Sleep Health

Obstructive Sleep Apnea treated with CPAP reduced Mortality for Stroke Patients

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[Best Syndication News] Patients that suffered a stroke and had been diagnosed with obstructive sleep apnea (OSA) benefited using the continuous positive airway pressure (CPAP) by reducing the risk of death. This data was reported in a study that was published in the American Journal of Respiratory and Critical Care Medicine.

"Our results suggest that patients with ischemic stroke and moderate to severe OSA showed an increased mortality risk," reported the lead author, Miguel Angel Martínez-García, M.D., of Requena General Hospital in Valencia, Spain. "CPAP treatment, although tolerated by only a small percentage of patients, is associated with a reduction in this excess risk and achieves a mortality [rate] similar to patients without OSA or with mild disease."

Sleep Apnea associated with Irregular Heartbeats

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[Best Syndication News] Breathing problems while sleeping in older men have been linked to an increased risk of developing abnormal heart rhythms (arrhthmias). Other names for sleep disordered breathing and sleep-related breathing disorders is sleep apnea. A report in the June 22nd issue of Archives of Internal Medicine discussed the relationship between the two conditions.

Reena Mehra, M.D., M.S., of Case Western Reserve University School of Medicine, Cleveland, and colleagues studied 2,911 men that underwent a sleep study between 2003 and 2005. They noted the how many times the men experienced an apnea event where there is a brief pause in breathing and hypopnea which is shallow breathing while they were sleeping. They also accounted if there were any periods of time when oxygen levels would dip below 90 percent.

Exercises Based on Playing Didgeridoo May Help OSA Patients

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The Australian Aboriginal instrument known as the didgeridoo may help to reduce some of the symptoms of mild to moderate obstructive sleep apnea (OSA), and exercises based on it may be the next best thing.

OSA is characterized by stoppages in breathing nightly. This can occur hundreds of times a night. OSA is the result of the soft tissue at the back of the throat collapsing as the sufferer sleeps. Tongue and pharyngeal exercises performed with the didgeridoo have been shown to help reduce this.

It was previously believed that no amount of exercises that involved the tongue and throat muscles would be able to benefit OSA sufferers. However, a 2006 study showed that regular didgeridoo playing as an alternative treatment for OSA, which involved 25 patients from Germany and Switzerland, helped. Because the didgeridoo is a difficult instrument to learn to play, a Brazilian doctor and his colleagues have come up with a number of exercises that mimic playing the instrument.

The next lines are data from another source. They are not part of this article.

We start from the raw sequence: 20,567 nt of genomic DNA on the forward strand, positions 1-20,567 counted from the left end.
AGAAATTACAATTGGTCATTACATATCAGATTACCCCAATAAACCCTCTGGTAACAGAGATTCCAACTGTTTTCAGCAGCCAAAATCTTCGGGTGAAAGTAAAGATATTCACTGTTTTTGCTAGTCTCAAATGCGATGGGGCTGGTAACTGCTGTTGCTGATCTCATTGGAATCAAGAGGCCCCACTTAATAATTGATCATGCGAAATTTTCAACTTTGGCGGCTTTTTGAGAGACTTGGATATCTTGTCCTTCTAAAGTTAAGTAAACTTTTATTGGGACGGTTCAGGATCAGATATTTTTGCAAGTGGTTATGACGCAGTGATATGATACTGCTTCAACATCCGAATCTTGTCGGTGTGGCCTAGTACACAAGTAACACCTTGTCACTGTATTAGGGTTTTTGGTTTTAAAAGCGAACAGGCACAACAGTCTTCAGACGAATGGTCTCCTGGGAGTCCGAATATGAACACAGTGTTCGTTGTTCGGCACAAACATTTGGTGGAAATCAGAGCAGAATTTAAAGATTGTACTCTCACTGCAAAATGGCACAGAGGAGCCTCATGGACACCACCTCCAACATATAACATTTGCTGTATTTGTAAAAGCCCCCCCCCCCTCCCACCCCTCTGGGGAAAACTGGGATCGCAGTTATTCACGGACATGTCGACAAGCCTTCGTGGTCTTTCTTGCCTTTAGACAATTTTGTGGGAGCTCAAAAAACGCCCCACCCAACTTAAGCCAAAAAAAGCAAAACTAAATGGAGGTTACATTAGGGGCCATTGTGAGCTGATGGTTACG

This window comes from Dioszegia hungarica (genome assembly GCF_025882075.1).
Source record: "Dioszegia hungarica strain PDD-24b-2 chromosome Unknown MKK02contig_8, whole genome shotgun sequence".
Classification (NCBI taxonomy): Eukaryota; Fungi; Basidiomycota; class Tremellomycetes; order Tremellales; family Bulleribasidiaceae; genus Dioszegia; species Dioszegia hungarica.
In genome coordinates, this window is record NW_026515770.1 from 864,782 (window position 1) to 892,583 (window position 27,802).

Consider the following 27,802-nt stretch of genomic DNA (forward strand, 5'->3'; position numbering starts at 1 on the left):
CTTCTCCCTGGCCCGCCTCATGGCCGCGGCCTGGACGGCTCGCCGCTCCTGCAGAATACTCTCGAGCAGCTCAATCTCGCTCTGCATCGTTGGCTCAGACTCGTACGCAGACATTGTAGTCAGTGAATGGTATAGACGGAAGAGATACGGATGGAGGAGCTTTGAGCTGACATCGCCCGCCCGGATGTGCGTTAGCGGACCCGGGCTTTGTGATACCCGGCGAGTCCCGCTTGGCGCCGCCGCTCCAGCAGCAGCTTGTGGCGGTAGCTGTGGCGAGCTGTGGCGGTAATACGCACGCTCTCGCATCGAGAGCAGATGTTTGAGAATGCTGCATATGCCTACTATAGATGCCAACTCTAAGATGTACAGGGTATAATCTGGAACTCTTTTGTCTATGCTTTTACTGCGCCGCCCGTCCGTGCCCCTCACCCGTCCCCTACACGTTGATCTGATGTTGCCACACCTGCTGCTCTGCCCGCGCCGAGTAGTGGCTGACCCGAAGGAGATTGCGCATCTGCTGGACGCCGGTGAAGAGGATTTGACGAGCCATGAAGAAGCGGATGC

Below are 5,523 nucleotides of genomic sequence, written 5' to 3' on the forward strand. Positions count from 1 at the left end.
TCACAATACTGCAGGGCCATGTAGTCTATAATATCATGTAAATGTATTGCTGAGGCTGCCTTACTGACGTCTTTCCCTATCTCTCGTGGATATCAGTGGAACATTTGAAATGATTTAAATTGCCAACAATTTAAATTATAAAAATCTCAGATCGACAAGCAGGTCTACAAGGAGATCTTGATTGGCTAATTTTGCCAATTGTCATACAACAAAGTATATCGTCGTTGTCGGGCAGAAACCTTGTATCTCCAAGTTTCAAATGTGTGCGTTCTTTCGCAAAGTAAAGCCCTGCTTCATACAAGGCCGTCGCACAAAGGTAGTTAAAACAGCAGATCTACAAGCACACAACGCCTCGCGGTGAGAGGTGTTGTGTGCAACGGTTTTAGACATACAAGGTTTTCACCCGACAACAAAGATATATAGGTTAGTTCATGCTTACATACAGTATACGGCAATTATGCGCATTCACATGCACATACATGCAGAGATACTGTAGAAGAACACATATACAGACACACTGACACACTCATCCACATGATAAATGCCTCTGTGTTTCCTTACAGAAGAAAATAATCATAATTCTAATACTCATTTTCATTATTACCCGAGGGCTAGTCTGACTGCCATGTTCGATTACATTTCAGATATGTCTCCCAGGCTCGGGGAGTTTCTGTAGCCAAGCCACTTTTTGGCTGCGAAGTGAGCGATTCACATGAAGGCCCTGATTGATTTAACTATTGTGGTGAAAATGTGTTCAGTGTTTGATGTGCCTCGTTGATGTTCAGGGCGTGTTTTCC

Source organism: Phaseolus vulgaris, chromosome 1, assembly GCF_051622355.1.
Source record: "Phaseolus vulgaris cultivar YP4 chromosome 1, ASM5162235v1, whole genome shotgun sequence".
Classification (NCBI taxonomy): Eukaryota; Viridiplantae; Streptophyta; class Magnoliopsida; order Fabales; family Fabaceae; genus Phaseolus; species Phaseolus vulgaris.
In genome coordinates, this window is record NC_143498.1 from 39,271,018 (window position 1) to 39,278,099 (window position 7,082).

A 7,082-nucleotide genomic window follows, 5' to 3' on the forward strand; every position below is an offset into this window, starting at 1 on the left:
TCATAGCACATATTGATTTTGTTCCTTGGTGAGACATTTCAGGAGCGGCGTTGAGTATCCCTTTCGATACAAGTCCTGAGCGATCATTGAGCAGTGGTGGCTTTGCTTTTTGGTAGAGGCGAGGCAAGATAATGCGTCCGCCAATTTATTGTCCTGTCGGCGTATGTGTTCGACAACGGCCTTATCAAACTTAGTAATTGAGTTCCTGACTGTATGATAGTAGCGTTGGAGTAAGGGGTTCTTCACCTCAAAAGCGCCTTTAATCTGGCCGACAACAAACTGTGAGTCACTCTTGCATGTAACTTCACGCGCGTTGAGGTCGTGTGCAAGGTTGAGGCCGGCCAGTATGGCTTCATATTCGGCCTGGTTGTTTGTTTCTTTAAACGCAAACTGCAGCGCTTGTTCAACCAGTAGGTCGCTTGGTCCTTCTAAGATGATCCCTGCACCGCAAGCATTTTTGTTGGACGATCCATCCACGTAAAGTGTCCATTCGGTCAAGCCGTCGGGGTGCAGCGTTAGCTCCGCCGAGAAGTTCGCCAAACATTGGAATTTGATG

Do You Hate CPAP? – Some Good Alternatives

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Occasional snoring is common and not a problem. It’s chronic snoring that can be a big problem, and not just because it disturbs other sleepers nearby. It can be a sign that you have a condition called Obstructive Sleep Apnea. The word apnea means “lack of breathing”, and you would be unaware of it, but if you have OSA, you are waking many times during the night gasping for air.

What is Obstructive Sleep Apnea (OSA)?

If you wake five times per hour after at least ten seconds of no breathing each time, you would officially be diagnosed with OSA. You would likely feel tired most days, perhaps depressed and irritable and you would be at increased risk for heart attack and stroke, with disturbances in your metabolic system and hormones.

Stop Losing Sleep Over Your Teeth

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Sleep apnea is a chronic condition that disrupts sleep by frequent pauses in breathing. This is a dangerous condition that affects millions of Americans, many of which are unaware that they have it. These pauses in breathing occur 5-30 times during one hour of sleep. This happens because the soft tissue in the back of throat may collapse and block the air passages stopping the flow of breathing.

Symptoms of Sleep Apnea:

• Snoring
• Episodes of stopped breathing
• Frequent daytime sleepiness
• Increased difficulty remembering and concentrating

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